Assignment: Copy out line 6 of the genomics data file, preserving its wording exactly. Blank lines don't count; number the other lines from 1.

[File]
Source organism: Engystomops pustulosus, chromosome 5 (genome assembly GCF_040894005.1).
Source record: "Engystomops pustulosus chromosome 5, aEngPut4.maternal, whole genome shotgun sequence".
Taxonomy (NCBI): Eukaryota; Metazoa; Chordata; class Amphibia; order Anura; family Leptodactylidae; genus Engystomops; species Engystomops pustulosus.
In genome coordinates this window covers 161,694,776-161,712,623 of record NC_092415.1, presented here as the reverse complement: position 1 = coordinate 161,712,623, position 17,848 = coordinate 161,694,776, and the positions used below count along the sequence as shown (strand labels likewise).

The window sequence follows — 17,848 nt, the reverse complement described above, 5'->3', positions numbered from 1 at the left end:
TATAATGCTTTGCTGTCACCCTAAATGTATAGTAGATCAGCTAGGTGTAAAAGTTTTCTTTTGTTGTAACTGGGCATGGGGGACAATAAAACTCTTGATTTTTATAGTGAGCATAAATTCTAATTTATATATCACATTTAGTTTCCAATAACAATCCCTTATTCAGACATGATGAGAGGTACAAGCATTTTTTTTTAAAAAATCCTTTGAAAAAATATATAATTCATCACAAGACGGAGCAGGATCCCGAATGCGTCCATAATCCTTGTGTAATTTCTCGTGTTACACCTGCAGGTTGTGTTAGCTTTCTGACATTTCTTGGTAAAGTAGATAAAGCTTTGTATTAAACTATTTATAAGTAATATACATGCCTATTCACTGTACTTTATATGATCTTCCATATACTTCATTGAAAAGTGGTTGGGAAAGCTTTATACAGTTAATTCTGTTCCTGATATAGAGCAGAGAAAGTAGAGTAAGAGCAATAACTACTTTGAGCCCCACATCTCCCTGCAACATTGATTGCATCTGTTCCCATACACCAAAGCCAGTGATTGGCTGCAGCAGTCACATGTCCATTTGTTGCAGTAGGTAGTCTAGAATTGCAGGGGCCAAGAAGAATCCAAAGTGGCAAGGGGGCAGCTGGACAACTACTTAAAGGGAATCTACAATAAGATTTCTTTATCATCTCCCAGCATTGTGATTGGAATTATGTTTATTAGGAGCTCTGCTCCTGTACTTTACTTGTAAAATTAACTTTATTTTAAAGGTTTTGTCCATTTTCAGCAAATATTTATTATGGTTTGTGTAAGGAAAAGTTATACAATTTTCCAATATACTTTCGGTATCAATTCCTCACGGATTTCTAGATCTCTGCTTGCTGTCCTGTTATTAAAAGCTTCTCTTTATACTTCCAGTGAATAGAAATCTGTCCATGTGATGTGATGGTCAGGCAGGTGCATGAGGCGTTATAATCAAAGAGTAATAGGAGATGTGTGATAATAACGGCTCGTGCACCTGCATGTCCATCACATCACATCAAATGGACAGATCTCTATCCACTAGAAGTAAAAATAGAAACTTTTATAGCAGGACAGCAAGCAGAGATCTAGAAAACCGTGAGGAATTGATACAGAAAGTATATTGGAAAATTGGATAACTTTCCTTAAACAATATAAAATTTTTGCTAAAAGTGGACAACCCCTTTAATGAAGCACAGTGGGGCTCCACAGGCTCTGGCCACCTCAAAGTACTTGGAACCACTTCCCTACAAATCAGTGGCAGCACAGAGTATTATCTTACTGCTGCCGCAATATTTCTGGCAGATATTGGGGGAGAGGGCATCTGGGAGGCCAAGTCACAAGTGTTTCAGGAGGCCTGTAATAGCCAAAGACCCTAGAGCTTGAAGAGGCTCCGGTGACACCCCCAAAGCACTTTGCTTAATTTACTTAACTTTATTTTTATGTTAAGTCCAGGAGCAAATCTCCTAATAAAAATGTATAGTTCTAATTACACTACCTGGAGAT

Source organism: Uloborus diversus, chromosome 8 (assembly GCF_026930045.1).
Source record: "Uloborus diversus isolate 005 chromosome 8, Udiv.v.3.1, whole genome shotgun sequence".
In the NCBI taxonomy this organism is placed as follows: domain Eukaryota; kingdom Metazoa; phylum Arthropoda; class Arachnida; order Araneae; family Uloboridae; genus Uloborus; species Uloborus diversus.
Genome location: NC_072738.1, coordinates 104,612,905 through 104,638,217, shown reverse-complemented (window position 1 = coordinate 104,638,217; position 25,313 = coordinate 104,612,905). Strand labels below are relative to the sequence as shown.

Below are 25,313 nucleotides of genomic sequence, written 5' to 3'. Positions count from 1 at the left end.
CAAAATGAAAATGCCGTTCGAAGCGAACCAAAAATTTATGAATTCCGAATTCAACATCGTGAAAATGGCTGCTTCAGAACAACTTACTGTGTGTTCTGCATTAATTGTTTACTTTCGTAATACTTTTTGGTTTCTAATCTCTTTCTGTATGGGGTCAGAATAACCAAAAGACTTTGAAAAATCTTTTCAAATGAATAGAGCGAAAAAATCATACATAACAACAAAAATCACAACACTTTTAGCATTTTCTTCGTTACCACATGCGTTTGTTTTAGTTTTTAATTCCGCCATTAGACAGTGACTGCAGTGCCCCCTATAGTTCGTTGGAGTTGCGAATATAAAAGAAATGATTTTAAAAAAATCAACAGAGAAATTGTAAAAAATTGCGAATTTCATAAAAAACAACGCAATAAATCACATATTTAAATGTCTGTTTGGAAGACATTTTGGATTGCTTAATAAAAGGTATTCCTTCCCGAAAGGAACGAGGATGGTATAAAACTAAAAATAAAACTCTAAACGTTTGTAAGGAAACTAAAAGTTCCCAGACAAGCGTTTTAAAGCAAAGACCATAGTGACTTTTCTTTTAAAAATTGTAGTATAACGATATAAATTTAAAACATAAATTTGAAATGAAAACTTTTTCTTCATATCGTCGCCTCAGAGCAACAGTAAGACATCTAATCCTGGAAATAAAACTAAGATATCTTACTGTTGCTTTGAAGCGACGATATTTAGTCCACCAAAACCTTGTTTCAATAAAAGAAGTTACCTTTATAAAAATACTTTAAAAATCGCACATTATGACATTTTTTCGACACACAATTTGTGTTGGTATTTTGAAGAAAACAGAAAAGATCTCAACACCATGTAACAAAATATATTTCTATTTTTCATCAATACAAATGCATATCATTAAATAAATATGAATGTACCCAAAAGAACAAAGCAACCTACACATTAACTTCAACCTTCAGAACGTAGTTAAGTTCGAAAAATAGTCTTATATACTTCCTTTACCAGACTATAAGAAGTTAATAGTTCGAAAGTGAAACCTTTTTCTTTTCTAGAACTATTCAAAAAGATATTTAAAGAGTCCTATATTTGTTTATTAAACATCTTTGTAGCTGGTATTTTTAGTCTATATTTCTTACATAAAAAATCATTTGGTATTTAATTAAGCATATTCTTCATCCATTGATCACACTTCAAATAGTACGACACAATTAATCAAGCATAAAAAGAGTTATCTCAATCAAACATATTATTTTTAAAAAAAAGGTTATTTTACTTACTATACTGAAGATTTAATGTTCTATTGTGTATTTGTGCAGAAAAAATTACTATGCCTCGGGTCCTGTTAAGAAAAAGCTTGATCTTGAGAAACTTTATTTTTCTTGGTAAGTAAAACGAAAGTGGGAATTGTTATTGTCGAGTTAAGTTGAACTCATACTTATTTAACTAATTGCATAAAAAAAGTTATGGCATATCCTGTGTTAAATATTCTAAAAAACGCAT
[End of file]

TATAATGCTTTGCTGTCACCCTAAATGTATAGTAGATCAGCTAGGTGTAAAAGTTTTCTTTTGTTGTAACTGGGCATGGGGGACAATAAAACTCTTGATTTTTATAGTGAGCATAAATTCTAATTTATATATCACATTTAGTTTCCAATAACAATCCCTTATTCAGACATGATGAGAGGTACAAGCATTTTTTTTTAAAAAATCCTTTGAAAAAATATATAATTCATCACAAGACGGAGCAGGATCCCGAATGCGTCCATAATCCTTGTGTAATTTCTCGTGTTACACCTGCAGGTTGTGTTAGCTTTCTGACATTTCTTGGTAAAGTAGATAAAGCTTTGTATTAAACTATTTATAAGTAATATACATGCCTATTCACTGTACTTTATATGATCTTCCATATACTTCATTGAAAAGTGGTTGGGAAAGCTTTATACAGTTAATTCTGTTCCTGATATAGAGCAGAGAAAGTAGAGTAAGAGCAATAACTACTTTGAGCCCCACATCTCCCTGCAACATTGATTGCATCTGTTCCCATACACCAAAGCCAGTGATTGGCTGCAGCAGTCACATGTCCATTTGTTGCAGTAGGTAGTCTAGAATTGCAGGGGCCAAGAAGAATCCAAAGTGGCAAGGGGGCAGCTGGACAACTACTTAAAGGGAATCTACAATAAGATTTCTTTATCATCTCCCAGCATTGTGATTGGAATTATGTTTATTAGGAGCTCTGCTCCTGTACTTTACTTGTAAAATTAACTTTATTTTAAAGGTTTTGTCCATTTTCAGCAAATATTTATTATGGTTTGTGTAAGGAAAAGTTATACAATTTTCCAATATACTTTCGGTATCAATTCCTCACGGATTTCTAGATCTCTGCTTGCTGTCCTGTTATTAAAAGCTTCTCTTTATACTTCCAGTGAATAGAAATCTGTCCATGTGATGTGATGGTCAGGCAGGTGCATGAGGCGTTATAATCAAAGAGTAATAGGAGATGTGTGATAATAACGGCTCGTGCACCTGCATGTCCATCACATCACATCAAATGGACAGATCTCTATCCACTAGAAGTAAAAATAGAAACTTTTATAGCAGGACAGCAAGCAGAGATCTAGAAAACCGTGAGGAATTGATACAGAAAGTATATTGGAAAATTGGATAACTTTCCTTAAACAATATAAAATTTTTGCTAAAAGTGGACAACCCCTTTAATGAAGCACAGTGGGGCTCCACAGGCTCTGGCCACCTCAAAGTACTTGGAACCACTTCCCTACAAATCAGTGGCAGCACAGAGTATTATCTTACTGCTGCCGCAATATTTCTGGCAGATATTGGGGGAGAGGGCATCTGGGAGGCCAAGTCACAAGTGTTTCAGGAGGCCTGTAATAGCCAAAGACCCTAGAGCTTGAAGAGGCTCCGGTGACACCCCCAAAGCACTTTGCTTAATTTACTTAACTTTATTTTTATGTTAAGTCCAGGAGCAAATCTCCTAATAAAAATGTATAGTTCTAATTACACTACCTGGAGAT